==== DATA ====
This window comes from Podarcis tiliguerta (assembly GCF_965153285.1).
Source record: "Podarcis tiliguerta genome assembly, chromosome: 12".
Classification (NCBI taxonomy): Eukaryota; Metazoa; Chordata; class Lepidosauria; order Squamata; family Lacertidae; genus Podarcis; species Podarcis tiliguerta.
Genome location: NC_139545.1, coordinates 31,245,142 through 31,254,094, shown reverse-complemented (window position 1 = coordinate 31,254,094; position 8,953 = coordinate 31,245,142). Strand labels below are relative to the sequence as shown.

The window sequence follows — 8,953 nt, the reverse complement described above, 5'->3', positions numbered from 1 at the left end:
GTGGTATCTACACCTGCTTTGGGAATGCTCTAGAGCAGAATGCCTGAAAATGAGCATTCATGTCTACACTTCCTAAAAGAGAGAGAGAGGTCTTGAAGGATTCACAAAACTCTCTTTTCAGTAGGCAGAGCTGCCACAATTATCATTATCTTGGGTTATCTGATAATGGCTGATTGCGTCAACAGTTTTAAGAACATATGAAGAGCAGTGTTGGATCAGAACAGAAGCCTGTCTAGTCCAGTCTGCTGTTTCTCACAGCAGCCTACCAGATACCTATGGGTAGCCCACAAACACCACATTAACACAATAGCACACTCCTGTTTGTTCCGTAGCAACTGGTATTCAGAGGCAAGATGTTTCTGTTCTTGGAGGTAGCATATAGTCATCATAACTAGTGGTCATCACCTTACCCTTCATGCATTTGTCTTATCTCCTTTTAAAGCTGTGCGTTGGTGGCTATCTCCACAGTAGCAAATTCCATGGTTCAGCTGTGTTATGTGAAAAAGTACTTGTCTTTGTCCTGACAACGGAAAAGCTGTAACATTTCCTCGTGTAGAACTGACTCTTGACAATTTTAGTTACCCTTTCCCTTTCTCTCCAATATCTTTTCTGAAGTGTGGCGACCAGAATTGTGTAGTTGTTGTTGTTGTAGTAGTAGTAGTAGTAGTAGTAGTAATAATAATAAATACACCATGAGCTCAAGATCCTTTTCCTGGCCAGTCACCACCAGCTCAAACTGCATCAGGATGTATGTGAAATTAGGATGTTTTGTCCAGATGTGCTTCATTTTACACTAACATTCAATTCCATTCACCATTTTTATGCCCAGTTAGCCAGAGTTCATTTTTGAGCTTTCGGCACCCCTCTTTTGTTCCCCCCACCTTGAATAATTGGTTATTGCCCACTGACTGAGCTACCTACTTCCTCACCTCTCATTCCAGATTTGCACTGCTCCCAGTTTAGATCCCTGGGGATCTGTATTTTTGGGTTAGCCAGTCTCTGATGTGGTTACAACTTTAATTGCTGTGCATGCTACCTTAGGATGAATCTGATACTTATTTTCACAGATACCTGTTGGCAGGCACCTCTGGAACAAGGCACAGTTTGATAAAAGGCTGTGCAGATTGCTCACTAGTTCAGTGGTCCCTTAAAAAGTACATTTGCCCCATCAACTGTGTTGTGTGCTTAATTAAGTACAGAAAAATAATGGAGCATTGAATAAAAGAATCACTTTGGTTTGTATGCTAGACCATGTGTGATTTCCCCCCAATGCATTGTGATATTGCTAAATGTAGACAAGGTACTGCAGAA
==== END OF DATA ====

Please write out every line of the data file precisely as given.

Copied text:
This window comes from Podarcis tiliguerta (assembly GCF_965153285.1).
Source record: "Podarcis tiliguerta genome assembly, chromosome: 12".
Classification (NCBI taxonomy): Eukaryota; Metazoa; Chordata; class Lepidosauria; order Squamata; family Lacertidae; genus Podarcis; species Podarcis tiliguerta.
Genome location: NC_139545.1, coordinates 31,245,142 through 31,254,094, shown reverse-complemented (window position 1 = coordinate 31,254,094; position 8,953 = coordinate 31,245,142). Strand labels below are relative to the sequence as shown.

The window sequence follows — 8,953 nt, the reverse complement described above, 5'->3', positions numbered from 1 at the left end:
GTGGTATCTACACCTGCTTTGGGAATGCTCTAGAGCAGAATGCCTGAAAATGAGCATTCATGTCTACACTTCCTAAAAGAGAGAGAGAGGTCTTGAAGGATTCACAAAACTCTCTTTTCAGTAGGCAGAGCTGCCACAATTATCATTATCTTGGGTTATCTGATAATGGCTGATTGCGTCAACAGTTTTAAGAACATATGAAGAGCAGTGTTGGATCAGAACAGAAGCCTGTCTAGTCCAGTCTGCTGTTTCTCACAGCAGCCTACCAGATACCTATGGGTAGCCCACAAACACCACATTAACACAATAGCACACTCCTGTTTGTTCCGTAGCAACTGGTATTCAGAGGCAAGATGTTTCTGTTCTTGGAGGTAGCATATAGTCATCATAACTAGTGGTCATCACCTTACCCTTCATGCATTTGTCTTATCTCCTTTTAAAGCTGTGCGTTGGTGGCTATCTCCACAGTAGCAAATTCCATGGTTCAGCTGTGTTATGTGAAAAAGTACTTGTCTTTGTCCTGACAACGGAAAAGCTGTAACATTTCCTCGTGTAGAACTGACTCTTGACAATTTTAGTTACCCTTTCCCTTTCTCTCCAATATCTTTTCTGAAGTGTGGCGACCAGAATTGTGTAGTTGTTGTTGTTGTAGTAGTAGTAGTAGTAGTAGTAGTAATAATAATAAATACACCATGAGCTCAAGATCCTTTTCCTGGCCAGTCACCACCAGCTCAAACTGCATCAGGATGTATGTGAAATTAGGATGTTTTGTCCAGATGTGCTTCATTTTACACTAACATTCAATTCCATTCACCATTTTTATGCCCAGTTAGCCAGAGTTCATTTTTGAGCTTTCGGCACCCCTCTTTTGTTCCCCCCACCTTGAATAATTGGTTATTGCCCACTGACTGAGCTACCTACTTCCTCACCTCTCATTCCAGATTTGCACTGCTCCCAGTTTAGATCCCTGGGGATCTGTATTTTTGGGTTAGCCAGTCTCTGATGTGGTTACAACTTTAATTGCTGTGCATGCTACCTTAGGATGAATCTGATACTTATTTTCACAGATACCTGTTGGCAGGCACCTCTGGAACAAGGCACAGTTTGATAAAAGGCTGTGCAGATTGCTCACTAGTTCAGTGGTCCCTTAAAAAGTACATTTGCCCCATCAACTGTGTTGTGTGCTTAATTAAGTACAGAAAAATAATGGAGCATTGAATAAAAGAATCACTTTGGTTTGTATGCTAGACCATGTGTGATTTCCCCCCAATGCATTGTGATATTGCTAAATGTAGACAAGGTACTGCAGAA